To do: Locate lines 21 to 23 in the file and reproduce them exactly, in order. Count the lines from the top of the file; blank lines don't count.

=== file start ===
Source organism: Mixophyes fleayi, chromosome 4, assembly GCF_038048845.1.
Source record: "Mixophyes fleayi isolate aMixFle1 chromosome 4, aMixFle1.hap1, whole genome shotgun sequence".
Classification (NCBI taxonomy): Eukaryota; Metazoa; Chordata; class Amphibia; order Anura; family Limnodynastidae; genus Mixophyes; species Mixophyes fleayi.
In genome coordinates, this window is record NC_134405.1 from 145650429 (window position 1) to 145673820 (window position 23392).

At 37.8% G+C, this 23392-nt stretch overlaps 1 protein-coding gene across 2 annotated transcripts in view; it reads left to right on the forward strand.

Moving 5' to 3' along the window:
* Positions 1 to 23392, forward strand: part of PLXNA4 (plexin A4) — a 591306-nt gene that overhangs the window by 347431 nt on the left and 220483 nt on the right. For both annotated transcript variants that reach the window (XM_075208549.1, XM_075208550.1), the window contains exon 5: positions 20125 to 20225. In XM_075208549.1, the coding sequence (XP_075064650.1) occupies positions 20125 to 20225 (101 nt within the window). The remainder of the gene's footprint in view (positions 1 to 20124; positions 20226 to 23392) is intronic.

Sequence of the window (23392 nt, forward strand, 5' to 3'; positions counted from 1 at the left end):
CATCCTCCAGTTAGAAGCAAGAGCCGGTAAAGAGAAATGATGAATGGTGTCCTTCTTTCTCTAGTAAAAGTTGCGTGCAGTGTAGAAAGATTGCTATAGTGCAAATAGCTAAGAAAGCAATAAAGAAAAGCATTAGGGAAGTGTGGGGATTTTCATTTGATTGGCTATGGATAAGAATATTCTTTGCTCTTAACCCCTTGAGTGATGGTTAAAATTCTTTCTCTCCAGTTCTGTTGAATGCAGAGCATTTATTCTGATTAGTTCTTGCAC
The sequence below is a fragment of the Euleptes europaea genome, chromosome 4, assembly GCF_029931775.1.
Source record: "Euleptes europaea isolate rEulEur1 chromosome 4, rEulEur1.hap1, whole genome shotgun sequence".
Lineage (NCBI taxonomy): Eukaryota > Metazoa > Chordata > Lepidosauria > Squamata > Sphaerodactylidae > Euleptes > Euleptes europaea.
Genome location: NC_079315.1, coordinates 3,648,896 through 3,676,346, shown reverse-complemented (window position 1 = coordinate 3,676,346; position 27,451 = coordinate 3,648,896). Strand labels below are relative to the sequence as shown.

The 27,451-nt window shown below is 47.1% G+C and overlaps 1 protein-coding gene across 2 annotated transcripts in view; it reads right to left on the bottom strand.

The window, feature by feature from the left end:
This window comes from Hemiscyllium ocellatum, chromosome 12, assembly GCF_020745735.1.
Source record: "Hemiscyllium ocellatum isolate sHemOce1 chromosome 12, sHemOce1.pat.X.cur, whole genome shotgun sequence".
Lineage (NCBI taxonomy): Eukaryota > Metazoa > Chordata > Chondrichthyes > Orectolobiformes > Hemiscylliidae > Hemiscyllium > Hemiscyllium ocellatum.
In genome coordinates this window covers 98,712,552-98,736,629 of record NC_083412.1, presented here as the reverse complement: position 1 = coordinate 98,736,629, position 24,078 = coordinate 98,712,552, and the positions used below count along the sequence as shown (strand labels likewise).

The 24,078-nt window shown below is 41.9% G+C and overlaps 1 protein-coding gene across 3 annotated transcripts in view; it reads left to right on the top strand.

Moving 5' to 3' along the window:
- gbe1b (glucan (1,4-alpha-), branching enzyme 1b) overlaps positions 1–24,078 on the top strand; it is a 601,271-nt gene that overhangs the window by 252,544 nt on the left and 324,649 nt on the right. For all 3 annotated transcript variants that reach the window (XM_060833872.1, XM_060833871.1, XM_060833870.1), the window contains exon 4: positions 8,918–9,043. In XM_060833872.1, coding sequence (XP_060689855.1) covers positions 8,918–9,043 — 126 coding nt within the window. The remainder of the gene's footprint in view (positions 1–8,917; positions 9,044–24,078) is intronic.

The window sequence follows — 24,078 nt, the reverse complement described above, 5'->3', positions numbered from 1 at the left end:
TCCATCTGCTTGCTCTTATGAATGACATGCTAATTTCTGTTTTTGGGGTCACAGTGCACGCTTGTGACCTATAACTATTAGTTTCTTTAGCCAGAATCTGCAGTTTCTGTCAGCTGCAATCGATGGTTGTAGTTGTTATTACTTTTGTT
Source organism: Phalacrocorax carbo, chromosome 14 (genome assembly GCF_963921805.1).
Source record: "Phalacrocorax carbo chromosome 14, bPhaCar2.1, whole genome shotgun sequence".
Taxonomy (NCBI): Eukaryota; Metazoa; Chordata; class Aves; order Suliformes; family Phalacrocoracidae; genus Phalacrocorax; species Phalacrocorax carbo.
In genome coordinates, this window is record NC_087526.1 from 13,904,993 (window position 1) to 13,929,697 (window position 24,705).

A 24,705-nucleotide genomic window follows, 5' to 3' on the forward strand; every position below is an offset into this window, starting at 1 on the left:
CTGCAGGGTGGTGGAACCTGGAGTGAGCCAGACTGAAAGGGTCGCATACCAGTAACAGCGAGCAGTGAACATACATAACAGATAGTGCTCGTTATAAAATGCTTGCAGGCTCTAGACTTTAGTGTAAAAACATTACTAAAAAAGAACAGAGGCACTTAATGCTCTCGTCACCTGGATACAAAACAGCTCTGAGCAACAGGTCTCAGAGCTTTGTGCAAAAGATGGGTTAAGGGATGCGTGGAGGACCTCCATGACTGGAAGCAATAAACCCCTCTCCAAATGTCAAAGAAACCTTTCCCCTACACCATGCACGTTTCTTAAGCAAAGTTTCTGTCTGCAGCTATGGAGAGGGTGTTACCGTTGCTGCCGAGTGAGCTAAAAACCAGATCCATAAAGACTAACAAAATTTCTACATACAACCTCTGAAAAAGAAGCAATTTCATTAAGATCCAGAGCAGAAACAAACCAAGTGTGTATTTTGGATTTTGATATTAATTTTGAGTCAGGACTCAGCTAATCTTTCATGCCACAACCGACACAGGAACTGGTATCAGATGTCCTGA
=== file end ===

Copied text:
Moving 5' to 3' along the window:
- gbe1b (glucan (1,4-alpha-), branching enzyme 1b) overlaps positions 1–24,078 on the top strand; it is a 601,271-nt gene that overhangs the window by 252,544 nt on the left and 324,649 nt on the right. For all 3 annotated transcript variants that reach the window (XM_060833872.1, XM_060833871.1, XM_060833870.1), the window contains exon 4: positions 8,918–9,043. In XM_060833872.1, coding sequence (XP_060689855.1) covers positions 8,918–9,043 — 126 coding nt within the window. The remainder of the gene's footprint in view (positions 1–8,917; positions 9,044–24,078) is intronic.

The window sequence follows — 24,078 nt, the reverse complement described above, 5'->3', positions numbered from 1 at the left end: